- July 22, 2013 at 4:52 PM #69165tapiotParticipant
I see in many professional videos in which a long (as in 5 seconds or more) pan goes very very slow and very smooth…even with a very good fluid head, I am unable to maintain that constant slow speed….how is this done?
- July 22, 2013 at 6:07 PM #208340
Geared heads on the tripods operated by cranks . . . . at least that was the standard for the big 35mm studio film cameras.
- July 22, 2013 at 7:03 PM #208348
- July 22, 2013 at 8:08 PM #208357Daniel BrunsParticipant
Would great gear, years of shooting experience, video stabilizing software (like SmoothCam in FCP), and a whole lot of takes explain it?
That's what my experience tells me 🙂
- July 23, 2013 at 6:25 PM #208364
. . . . of course, slow pans will look a lot better the wider the lense. very very hard to do with a longer lense.
- July 24, 2013 at 3:10 PM #208375hagan8Participant
It does take practice, a decent head and tripod, but here are a few more tips (1) Practice to get the right speed – at first you will tend to move too fast. Slow right down. Tighten head friction if available so you're pushing against it a bit. (2) Try to hold your pan handle as lightly as possible – I often use just finger and thumb. (3) Find a stance that affects your panning hand as little as possible so you're not transferring weight to the tripod. (4) Try to zoom out as wide as poss for maximum smoothness (5) Look at what you're seeing in the shot as you pan – there's no point in panning past stuff just for the sake of it. Take it in and this will help you to slow down. The pan should tell a story. Pan from one composed shot to another – beginning/middle/end. Think about what your pan is saying and practice it a few times. By defining your movement in advance you will be able to get your body positioned in the best way for the shot you want. And it'll be a better shot. Hope that helps…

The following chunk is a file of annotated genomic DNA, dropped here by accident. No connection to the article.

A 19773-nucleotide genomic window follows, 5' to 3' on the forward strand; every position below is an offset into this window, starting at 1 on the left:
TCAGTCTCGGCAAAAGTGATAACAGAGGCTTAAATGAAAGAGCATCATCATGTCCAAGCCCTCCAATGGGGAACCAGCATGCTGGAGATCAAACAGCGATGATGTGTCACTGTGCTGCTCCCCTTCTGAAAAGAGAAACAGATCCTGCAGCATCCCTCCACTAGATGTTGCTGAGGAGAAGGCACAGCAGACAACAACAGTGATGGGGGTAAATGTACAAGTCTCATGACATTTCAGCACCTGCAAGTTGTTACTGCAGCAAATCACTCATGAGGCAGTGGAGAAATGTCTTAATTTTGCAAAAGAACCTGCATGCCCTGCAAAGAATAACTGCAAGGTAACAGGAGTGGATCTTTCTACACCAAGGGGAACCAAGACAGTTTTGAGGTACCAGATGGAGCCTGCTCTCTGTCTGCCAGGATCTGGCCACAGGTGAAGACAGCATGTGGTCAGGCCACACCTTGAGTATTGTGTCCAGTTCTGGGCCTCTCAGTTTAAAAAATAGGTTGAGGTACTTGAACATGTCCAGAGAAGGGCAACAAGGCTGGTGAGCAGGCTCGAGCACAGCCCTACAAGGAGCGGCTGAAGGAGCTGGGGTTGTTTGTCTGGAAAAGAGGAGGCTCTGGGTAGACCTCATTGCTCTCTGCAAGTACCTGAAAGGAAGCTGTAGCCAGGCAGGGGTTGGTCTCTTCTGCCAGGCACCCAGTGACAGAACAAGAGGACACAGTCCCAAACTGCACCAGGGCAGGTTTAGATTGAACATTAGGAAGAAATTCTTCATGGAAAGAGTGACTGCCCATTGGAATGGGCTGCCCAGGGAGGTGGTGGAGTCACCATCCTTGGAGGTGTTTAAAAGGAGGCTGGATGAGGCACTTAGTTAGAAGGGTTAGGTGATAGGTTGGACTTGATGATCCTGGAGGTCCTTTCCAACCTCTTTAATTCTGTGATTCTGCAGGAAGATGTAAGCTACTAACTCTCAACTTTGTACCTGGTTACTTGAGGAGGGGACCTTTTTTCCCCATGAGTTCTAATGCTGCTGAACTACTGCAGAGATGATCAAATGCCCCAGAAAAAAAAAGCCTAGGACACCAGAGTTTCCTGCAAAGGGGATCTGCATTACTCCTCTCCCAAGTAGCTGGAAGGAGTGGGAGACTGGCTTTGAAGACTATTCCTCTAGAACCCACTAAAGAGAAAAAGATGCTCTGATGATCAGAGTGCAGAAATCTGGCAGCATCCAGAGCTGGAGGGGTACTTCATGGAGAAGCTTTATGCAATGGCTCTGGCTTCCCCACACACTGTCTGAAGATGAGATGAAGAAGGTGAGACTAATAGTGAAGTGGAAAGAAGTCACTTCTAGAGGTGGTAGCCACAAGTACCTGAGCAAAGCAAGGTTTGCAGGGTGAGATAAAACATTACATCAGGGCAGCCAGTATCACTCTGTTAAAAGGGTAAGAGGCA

- July 25, 2013 at 7:28 AM #208387
Frame rates, and progressive vs interlaced will have a lot to do with how smooth a pan will look. For instance ( this from a Panasonic manual ) : a 6.5 mm focal length, 90 degree pan, 24P, you have to take 21 seconds to execute a shot with no stutter or judder. At 30P, a smooth pan can be done in 16 seconds. When shooting interlaced or 50P or 60P you can smoothly pan at any speed.
- August 4, 2013 at 3:46 AM #208414youtubeforbusiness.tvParticipant
Having realised how hard smoth motion is, I shoot 200% wide in 1080p
and then zoom in and move the frame in the edit program,
- July 22, 2013 at 6:28 PM #208343tapiotParticipant
I was thinking perhaps it was done mechanically…
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